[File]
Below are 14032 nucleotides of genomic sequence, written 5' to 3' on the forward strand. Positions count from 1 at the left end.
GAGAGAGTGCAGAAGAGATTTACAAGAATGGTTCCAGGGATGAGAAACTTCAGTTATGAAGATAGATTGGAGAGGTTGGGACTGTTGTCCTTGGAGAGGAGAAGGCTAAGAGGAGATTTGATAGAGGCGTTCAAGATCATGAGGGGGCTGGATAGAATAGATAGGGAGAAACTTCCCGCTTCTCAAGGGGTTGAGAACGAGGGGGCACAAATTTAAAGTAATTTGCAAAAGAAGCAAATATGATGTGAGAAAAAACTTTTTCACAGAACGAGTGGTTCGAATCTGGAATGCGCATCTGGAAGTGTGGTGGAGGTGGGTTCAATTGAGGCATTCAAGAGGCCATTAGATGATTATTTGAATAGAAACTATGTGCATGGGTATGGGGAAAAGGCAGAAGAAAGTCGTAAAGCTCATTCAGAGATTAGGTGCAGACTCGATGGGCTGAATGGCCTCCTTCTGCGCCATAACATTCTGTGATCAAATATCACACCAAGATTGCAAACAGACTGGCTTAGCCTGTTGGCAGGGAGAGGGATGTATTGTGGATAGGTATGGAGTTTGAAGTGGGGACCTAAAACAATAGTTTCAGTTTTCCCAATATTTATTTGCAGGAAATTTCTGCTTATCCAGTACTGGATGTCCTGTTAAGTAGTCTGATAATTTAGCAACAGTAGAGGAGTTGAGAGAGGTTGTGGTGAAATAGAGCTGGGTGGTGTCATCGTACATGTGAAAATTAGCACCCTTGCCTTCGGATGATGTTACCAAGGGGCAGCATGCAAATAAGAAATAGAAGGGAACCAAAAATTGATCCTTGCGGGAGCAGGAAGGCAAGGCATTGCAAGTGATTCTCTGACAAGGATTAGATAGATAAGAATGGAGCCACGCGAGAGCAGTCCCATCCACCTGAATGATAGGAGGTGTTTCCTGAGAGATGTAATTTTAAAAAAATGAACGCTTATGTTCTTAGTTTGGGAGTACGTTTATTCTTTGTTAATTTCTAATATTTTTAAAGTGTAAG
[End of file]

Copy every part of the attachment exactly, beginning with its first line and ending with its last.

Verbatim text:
Below are 14032 nucleotides of genomic sequence, written 5' to 3' on the forward strand. Positions count from 1 at the left end.
GAGAGAGTGCAGAAGAGATTTACAAGAATGGTTCCAGGGATGAGAAACTTCAGTTATGAAGATAGATTGGAGAGGTTGGGACTGTTGTCCTTGGAGAGGAGAAGGCTAAGAGGAGATTTGATAGAGGCGTTCAAGATCATGAGGGGGCTGGATAGAATAGATAGGGAGAAACTTCCCGCTTCTCAAGGGGTTGAGAACGAGGGGGCACAAATTTAAAGTAATTTGCAAAAGAAGCAAATATGATGTGAGAAAAAACTTTTTCACAGAACGAGTGGTTCGAATCTGGAATGCGCATCTGGAAGTGTGGTGGAGGTGGGTTCAATTGAGGCATTCAAGAGGCCATTAGATGATTATTTGAATAGAAACTATGTGCATGGGTATGGGGAAAAGGCAGAAGAAAGTCGTAAAGCTCATTCAGAGATTAGGTGCAGACTCGATGGGCTGAATGGCCTCCTTCTGCGCCATAACATTCTGTGATCAAATATCACACCAAGATTGCAAACAGACTGGCTTAGCCTGTTGGCAGGGAGAGGGATGTATTGTGGATAGGTATGGAGTTTGAAGTGGGGACCTAAAACAATAGTTTCAGTTTTCCCAATATTTATTTGCAGGAAATTTCTGCTTATCCAGTACTGGATGTCCTGTTAAGTAGTCTGATAATTTAGCAACAGTAGAGGAGTTGAGAGAGGTTGTGGTGAAATAGAGCTGGGTGGTGTCATCGTACATGTGAAAATTAGCACCCTTGCCTTCGGATGATGTTACCAAGGGGCAGCATGCAAATAAGAAATAGAAGGGAACCAAAAATTGATCCTTGCGGGAGCAGGAAGGCAAGGCATTGCAAGTGATTCTCTGACAAGGATTAGATAGATAAGAATGGAGCCACGCGAGAGCAGTCCCATCCACCTGAATGATAGGAGGTGTTTCCTGAGAGATGTAATTTTAAAAAAATGAACGCTTATGTTCTTAGTTTGGGAGTACGTTTATTCTTTGTTAATTTCTAATATTTTTAAAGTGTAAG